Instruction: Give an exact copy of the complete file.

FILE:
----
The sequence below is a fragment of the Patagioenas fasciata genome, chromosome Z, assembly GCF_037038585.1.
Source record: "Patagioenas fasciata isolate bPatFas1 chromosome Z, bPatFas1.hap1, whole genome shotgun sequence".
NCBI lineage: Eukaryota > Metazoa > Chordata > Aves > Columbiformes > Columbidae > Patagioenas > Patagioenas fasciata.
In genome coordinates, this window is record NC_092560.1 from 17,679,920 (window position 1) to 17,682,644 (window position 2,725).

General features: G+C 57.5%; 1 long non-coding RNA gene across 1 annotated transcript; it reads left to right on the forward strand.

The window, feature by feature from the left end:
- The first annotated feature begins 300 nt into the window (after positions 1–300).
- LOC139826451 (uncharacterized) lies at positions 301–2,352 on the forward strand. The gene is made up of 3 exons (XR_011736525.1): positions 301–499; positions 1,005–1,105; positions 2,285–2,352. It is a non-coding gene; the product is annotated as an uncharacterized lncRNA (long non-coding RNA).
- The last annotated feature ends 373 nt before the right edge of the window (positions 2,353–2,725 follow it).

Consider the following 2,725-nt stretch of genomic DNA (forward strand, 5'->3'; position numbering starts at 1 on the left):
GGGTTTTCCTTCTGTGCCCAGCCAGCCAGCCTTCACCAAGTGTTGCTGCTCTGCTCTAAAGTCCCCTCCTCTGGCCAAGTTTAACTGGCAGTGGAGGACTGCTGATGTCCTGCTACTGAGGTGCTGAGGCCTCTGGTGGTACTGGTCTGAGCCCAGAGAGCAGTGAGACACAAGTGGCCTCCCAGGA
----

The sequence below is a fragment of the Patagioenas fasciata genome, chromosome Z, assembly GCF_037038585.1.
Source record: "Patagioenas fasciata isolate bPatFas1 chromosome Z, bPatFas1.hap1, whole genome shotgun sequence".
NCBI lineage: Eukaryota > Metazoa > Chordata > Aves > Columbiformes > Columbidae > Patagioenas > Patagioenas fasciata.
In genome coordinates, this window is record NC_092560.1 from 17,679,920 (window position 1) to 17,682,644 (window position 2,725).

General features: G+C 57.5%; 1 long non-coding RNA gene across 1 annotated transcript; it reads left to right on the forward strand.

The window, feature by feature from the left end:
- The first annotated feature begins 300 nt into the window (after positions 1–300).
- LOC139826451 (uncharacterized) lies at positions 301–2,352 on the forward strand. The gene is made up of 3 exons (XR_011736525.1): positions 301–499; positions 1,005–1,105; positions 2,285–2,352. It is a non-coding gene; the product is annotated as an uncharacterized lncRNA (long non-coding RNA).
- The last annotated feature ends 373 nt before the right edge of the window (positions 2,353–2,725 follow it).

Consider the following 2,725-nt stretch of genomic DNA (forward strand, 5'->3'; position numbering starts at 1 on the left):
GGGTTTTCCTTCTGTGCCCAGCCAGCCAGCCTTCACCAAGTGTTGCTGCTCTGCTCTAAAGTCCCCTCCTCTGGCCAAGTTTAACTGGCAGTGGAGGACTGCTGATGTCCTGCTACTGAGGTGCTGAGGCCTCTGGTGGTACTGGTCTGAGCCCAGAGAGCAGTGAGACACAAGTGGCCTCCCAGGA